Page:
Above him he heard a door burst off its hinges and a few seconds later, Dudley's pudgy, enraged face appeared in his bedroom window, turning red and purple under his thick blond hair as he tried to mimic Harry's maneuver, except he was so stupid that he was trying to get out the window head first. He got his head and shoulders through, but that was about it.

Harry stood there, arms crossed, feeling quite smug. He was quickly approaching giddy, because it seemed that not only was Dudley too fat to fit, he appeared to be stuck in the window-frame. With a roar of rage, Dudley tried to wiggle, and only lodged himself in worse.

Harry made no attempt to contain himself now. This was the most hilarious thing he'd seen happen to Dudley since Fred and George had given him that Ton-Tongue Toffee two years ago. So in a fit of excitement, he pulled mad faces, cursed his cousin out loudly, and rounded off his revenge by howling with laughter until he got the hiccoughs. Most of this happened over Dudley yelling for help, but Harry was enjoying himself far too much to care.

He finally trotted away, still giggling and wiping tears of glee from his eyes, and climbed back through the open kitchen window into the house. Some possibilities had opened up to him, now. And for the next two hours, while Dudley was stuck yowling at an empty street (everyone on Privet Drive worked a perfectly normal 9 to 5 job and most of the neighbors had gone on holiday anyhow), Harry felt on top of the world. He took a cool refreshing shower, put on some clean clothes, and finally hoisted his trunk up the stairs and into his bedroom closet, all the while making sarcastic comments about Dudley's fat arse, as that was what was facing him. Dudley flailed his legs madly and called Harry something unrepeatable.

Harry just laughed it off. For once, his great lump of a cousin was out of the way and he could do whatever he liked. The first thought that struck him was to firmly paddle Dudley while he couldn't do anything, but Harry decided his time was better spent doing other things, like eating.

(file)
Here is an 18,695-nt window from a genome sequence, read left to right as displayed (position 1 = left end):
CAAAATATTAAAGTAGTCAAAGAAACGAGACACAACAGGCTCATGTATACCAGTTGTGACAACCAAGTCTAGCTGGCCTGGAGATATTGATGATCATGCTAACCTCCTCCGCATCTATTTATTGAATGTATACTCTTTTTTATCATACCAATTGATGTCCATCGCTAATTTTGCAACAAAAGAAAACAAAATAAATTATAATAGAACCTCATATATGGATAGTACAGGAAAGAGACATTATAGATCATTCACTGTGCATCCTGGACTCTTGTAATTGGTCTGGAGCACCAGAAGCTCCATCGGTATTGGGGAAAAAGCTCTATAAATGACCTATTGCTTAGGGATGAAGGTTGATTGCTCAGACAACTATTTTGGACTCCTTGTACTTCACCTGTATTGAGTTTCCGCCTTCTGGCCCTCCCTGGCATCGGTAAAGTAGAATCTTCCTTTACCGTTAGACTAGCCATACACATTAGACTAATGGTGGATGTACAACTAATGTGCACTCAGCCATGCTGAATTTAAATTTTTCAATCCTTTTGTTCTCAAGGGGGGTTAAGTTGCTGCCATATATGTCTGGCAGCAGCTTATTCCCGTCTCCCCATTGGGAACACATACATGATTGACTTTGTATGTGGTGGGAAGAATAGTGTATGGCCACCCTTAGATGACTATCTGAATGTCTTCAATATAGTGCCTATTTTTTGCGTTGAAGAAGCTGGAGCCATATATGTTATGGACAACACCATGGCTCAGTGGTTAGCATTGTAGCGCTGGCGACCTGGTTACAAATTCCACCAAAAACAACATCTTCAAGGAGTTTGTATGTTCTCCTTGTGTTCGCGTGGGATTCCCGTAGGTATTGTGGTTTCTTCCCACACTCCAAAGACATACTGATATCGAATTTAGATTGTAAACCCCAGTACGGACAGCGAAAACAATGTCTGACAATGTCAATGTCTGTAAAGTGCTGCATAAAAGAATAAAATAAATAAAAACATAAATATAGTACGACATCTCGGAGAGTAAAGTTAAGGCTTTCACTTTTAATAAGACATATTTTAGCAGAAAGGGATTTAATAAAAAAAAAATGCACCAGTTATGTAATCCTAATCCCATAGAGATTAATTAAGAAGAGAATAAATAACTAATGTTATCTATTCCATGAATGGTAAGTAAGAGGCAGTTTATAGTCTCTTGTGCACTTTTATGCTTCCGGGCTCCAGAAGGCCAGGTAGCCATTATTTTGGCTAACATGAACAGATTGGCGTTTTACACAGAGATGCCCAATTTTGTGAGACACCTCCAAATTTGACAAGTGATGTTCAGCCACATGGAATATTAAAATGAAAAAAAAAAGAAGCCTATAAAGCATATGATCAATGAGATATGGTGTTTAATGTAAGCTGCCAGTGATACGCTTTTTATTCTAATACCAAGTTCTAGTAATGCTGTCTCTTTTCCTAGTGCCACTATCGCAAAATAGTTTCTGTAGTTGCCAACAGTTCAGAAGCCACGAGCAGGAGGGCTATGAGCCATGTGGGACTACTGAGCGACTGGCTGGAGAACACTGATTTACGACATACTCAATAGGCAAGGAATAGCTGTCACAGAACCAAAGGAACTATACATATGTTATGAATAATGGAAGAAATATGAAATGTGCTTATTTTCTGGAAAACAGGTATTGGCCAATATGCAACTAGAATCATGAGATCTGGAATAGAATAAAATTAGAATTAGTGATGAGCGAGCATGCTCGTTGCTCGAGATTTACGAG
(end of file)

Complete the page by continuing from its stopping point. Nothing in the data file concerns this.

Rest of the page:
So he left Dudley firmly stuck in the window, and walked out of his room's now empty doorway. Uncle Vernon was not going to be pleased when he saw that door, and Harry knew he'd probably be blamed for it, but the worry blew over like a summer breeze. Delighting in his freedom, he slid down the stair banister, slipped into the kitchen and took a few gulps of a fizzy drink while he made himself a sandwich. Finally, with food in one hand and drink in the other, he ate leisurely and wandered through the cool house.

Of course, as soon as he had enough food in him to think clearly, he remembered his poor snowy owl.


He yelled this as loud as he could, and then listened. With the house devoid of Uncle Vernon bellowing about drills and Aunt Petunia screeching about Mrs. Next-Door, it was easy to ignore Dudley and hear better.

There was a faint cooing noise coming from up above him. The attic! Of course! He climbed the stairs, left his drink at the top, finished the last crumb of his sandwich, wiped off his hands and ran for the trap ceiling on the second floor.

"Don't you let her out!" he heard Dudley yelling from his bedroom. "I'll tell Dad and he'll knock the stuffing out of you! That thing is so vile ..."

"Nobody asked your bloody opinion!" Harry roared back, jumping up and swiping at the cord that hung down from the ceiling. "Hang on, Hedwig, I'm coming!"

He jumped high enough to grab the cord and firm yank brought down the collapsible staircase. Harry dashed up the wooden steps into the dark attic. Hedwig was in her cage in one corner, hooting feebly. She looked like she'd been on a lot of long journeys, and Harry realized she had. The Order was, after all, in London, and she'd probably delivered quite a few of the little lies he'd written in the past three weeks. He ran over and opened the cage, which Uncle Vernon had closed with a bit of twine. Hedwig came flapping out and settled herself on Harry's shoulder, looking a bit wobbly. He rubbed her beak gently.